Middle East studies in the News
Faith Plus Knowledge [on Al-Amal School in Fridley, MN; Arabic language studies]
by Lora Pabst
For years, students at Al-Amal School in Fridley had to use science labs at a school across the street. Some teachers had to teach out of carts instead of classrooms. Parents worried that the quality of high school education would suffer under such circumstances.
This year, all of that will be different. A 21,000-square-foot expansion at the state's only full-time, preschool-to-12th-grade Islamic school will give middle and high school students a new computer lab, chemistry and physics labs, brand new laptops and footbaths in the bathrooms.
"Parents want the best for their kids," said school board member and parent Zafar Siddiqui. "We don't just focus on the religious aspect. We want them to excel in everything."
Teachers, parents and staff were worried that without an updated building, Al-Amal would have a hard time retaining students as they entered higher grades. Students had to use labs at Totino-Grace High School, and 11th and 12th graders had to enroll in some college classes, such as chemistry, that Al-Amal couldn't offer. For the time being, 11th and 12th graders will still take some of their credits through colleges, but school officials are hoping the expansion will eventually allow them to keep all their students in the building.
Nestled up against a pond and wetlands, Al-Amal's expansion glistens with the shine of new floors and lockers. The addition consists of a wide hallway with a central office, meeting rooms, nine classrooms and three labs.
Large windows in the classrooms face the wetlands and overhanging trees behind the school. The building includes details that are a reflection of Muslim values, such as the footbaths, which are used to wash before prayers.
Since the school opened in 1994 with 35 students in preschool to 4th grades, it has experienced rapid growth, with a grade being added each year. Now the school has 390 students and will have a new principal this year from Pennsylvania. Nadia Mohamed will replace the former principal, who left to take a job out of state.
Persuading the neighbors
The school hasn't always had an easy time convincing some of its neighbors that the expansion will be positive for the community. Some residents nearby said the addition was too big and would bring in too much traffic, but the city approved the project in 2005.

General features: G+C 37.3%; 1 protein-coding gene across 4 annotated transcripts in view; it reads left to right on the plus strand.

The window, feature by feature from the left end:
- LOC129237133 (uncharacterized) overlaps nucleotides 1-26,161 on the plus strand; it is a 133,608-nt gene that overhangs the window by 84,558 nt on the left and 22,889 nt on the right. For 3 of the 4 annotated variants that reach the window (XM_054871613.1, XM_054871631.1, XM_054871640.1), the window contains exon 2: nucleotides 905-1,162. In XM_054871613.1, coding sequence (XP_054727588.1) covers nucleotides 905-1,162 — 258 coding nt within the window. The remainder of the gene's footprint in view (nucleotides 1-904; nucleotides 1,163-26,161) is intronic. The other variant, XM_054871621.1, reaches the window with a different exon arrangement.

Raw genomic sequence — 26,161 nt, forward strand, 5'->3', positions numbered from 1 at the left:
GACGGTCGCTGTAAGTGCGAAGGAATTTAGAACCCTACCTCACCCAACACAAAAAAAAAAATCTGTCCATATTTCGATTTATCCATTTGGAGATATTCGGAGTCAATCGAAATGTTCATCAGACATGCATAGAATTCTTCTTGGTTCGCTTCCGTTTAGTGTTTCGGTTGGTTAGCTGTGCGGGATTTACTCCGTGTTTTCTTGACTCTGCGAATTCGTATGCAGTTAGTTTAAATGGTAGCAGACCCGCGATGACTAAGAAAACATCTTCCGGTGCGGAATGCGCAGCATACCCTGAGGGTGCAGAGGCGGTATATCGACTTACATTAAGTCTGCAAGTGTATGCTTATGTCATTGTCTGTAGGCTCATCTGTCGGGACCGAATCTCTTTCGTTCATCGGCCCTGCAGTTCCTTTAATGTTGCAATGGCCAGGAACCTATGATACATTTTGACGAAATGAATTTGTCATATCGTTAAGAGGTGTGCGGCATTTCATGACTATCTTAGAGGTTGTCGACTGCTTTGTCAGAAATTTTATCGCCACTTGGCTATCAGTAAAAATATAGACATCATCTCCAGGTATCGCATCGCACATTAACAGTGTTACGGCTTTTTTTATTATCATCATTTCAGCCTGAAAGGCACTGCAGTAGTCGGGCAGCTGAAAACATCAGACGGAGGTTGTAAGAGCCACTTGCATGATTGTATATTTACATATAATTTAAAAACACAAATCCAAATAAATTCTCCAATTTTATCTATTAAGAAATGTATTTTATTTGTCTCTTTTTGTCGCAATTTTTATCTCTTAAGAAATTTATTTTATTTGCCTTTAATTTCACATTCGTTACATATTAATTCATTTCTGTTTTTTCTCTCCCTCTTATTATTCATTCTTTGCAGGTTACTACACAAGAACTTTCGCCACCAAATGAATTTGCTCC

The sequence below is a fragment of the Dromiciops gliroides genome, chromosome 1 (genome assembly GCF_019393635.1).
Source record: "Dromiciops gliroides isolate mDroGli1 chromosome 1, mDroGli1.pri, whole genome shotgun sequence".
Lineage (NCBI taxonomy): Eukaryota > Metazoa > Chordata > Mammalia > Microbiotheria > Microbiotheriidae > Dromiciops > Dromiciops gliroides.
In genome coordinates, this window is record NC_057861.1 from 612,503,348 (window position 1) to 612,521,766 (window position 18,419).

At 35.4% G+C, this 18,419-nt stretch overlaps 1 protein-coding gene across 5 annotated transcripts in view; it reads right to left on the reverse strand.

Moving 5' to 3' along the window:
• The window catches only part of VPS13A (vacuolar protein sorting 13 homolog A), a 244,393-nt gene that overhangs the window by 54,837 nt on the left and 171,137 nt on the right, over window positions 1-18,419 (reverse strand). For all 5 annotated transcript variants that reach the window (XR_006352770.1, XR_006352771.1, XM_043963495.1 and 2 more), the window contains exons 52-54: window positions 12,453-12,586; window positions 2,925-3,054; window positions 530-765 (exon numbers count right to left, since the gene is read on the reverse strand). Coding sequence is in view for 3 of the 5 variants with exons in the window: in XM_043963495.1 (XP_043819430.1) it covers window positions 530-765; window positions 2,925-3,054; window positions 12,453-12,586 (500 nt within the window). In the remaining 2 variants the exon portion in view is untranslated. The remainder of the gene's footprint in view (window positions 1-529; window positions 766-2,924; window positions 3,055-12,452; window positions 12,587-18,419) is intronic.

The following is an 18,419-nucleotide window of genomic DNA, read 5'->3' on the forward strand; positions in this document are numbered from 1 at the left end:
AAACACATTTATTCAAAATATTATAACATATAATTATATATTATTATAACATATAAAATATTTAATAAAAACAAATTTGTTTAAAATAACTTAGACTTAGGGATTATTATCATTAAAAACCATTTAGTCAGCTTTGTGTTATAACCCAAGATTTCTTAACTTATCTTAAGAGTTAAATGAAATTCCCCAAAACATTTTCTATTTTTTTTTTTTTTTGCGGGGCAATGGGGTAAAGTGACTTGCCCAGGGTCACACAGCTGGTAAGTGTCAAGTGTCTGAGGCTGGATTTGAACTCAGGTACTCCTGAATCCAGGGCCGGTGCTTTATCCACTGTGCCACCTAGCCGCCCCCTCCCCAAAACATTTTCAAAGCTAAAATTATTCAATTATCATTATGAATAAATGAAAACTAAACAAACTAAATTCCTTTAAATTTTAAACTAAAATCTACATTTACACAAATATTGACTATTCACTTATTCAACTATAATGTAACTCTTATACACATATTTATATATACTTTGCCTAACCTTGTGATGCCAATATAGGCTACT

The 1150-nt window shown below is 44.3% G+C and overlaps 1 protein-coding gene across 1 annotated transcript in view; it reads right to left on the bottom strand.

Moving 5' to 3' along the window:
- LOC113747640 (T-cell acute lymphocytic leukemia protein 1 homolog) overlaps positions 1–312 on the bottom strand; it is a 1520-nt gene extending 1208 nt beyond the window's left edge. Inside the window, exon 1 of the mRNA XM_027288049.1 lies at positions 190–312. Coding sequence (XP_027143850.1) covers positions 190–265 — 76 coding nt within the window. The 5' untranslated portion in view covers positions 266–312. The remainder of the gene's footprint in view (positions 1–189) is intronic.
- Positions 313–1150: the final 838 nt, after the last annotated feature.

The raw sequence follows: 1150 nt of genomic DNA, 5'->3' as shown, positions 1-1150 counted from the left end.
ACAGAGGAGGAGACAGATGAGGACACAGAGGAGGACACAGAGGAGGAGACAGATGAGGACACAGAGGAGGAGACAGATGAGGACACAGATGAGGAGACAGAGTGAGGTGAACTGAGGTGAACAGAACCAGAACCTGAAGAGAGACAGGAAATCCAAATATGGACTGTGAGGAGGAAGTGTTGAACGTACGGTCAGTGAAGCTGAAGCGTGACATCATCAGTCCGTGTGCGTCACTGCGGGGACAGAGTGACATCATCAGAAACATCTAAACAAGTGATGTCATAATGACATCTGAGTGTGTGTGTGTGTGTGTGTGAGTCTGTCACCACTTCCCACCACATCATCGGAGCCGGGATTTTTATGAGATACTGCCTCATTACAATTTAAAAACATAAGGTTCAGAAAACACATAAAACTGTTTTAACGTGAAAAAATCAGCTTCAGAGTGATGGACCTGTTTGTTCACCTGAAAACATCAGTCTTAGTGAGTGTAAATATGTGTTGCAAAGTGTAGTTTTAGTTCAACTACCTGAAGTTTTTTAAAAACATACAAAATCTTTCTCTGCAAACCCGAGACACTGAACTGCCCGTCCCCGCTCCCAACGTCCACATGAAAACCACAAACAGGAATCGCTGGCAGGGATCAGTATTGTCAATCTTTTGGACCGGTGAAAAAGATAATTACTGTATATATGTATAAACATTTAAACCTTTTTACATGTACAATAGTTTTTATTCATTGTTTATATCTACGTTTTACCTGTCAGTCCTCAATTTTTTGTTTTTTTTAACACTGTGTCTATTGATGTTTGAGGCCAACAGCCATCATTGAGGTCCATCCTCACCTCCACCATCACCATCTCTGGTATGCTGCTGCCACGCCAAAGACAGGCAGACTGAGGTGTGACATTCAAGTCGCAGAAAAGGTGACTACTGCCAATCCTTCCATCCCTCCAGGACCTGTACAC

Brother Milton Barker, president of Totino-Grace High School, said the school has enjoyed a cooperative relationship with Al-Amal over the years and was supportive of their expansion.
"We spoke publicly at City Council meetings about the kind of relationship that we enjoy and our experience of them as neighbors and co-educators," he said.
Students at the schools shared labs, athletic fields and views on religion and world issues, Barker said.
Values and education
Even with the expansion, the school is looking to limit growth over the next few years because it has grown so quickly. But for Muslim parents who want their children to have the best education combined with shared religious values, the school is ideal.
"I don't just want my son to be the greatest scientist," said Kais Guiga, the school's business manager. "I want to give him a meaning to why he does that."
Abdisalam Adam, of Fridley, has two children at Al-Amal. He chose the school because of its role in his children's religious and educational lives. But with his children entering the 6th and 8th grades, he wanted to make sure they would have an education that would make them competitive in mainstream society.
"The faith component is important to me as a parent but it's not just the faith," he said. "I want well-rounded Muslim students who have religious and moral values tied to their academics."
The goal of developing a Muslim identity and an American identity in the children is echoed by teachers, administrators and parents. School board member Siddiqui said parents want a safe and nurturing environment where children are aware of their religion and can focus on their studies.
"I see them growing up proud of their Islamic identity and their American identity," he said. "I don't see a dichotomy between the two."
Fatina Shaheen, the school's middle- and high-school math teacher, also sends her children to Al-Amal and said parents want their children to be in an environment where their values are reinforced.
While the building looks just like a public school building, the curriculum includes Arabic language, Qur'an and Islamic studies. Classes are taught in English but a large number of students are bilingual, with about 30 languages spoken at students' homes.
The focus on academics drove the expansion and has proved successful for the school. On basic skills tests in 2006-07, 80 percent of the school's students scored above the national average in math, 60 percent scored above the national average in language, and 63 percent scored above the national average in reading.
"Between the religious learning and the academics, I didn't want just one or the other," Adam said of his children's education. "For the future of Muslim students in America, they need that comprehensiveness."Note: Articles listed under "Middle East studies in the News" provide information on current developments concerning Middle East studies on North American campuses. These reports do not necessarily reflect the views of Campus Watch and do not necessarily correspond to Campus Watch's critique.
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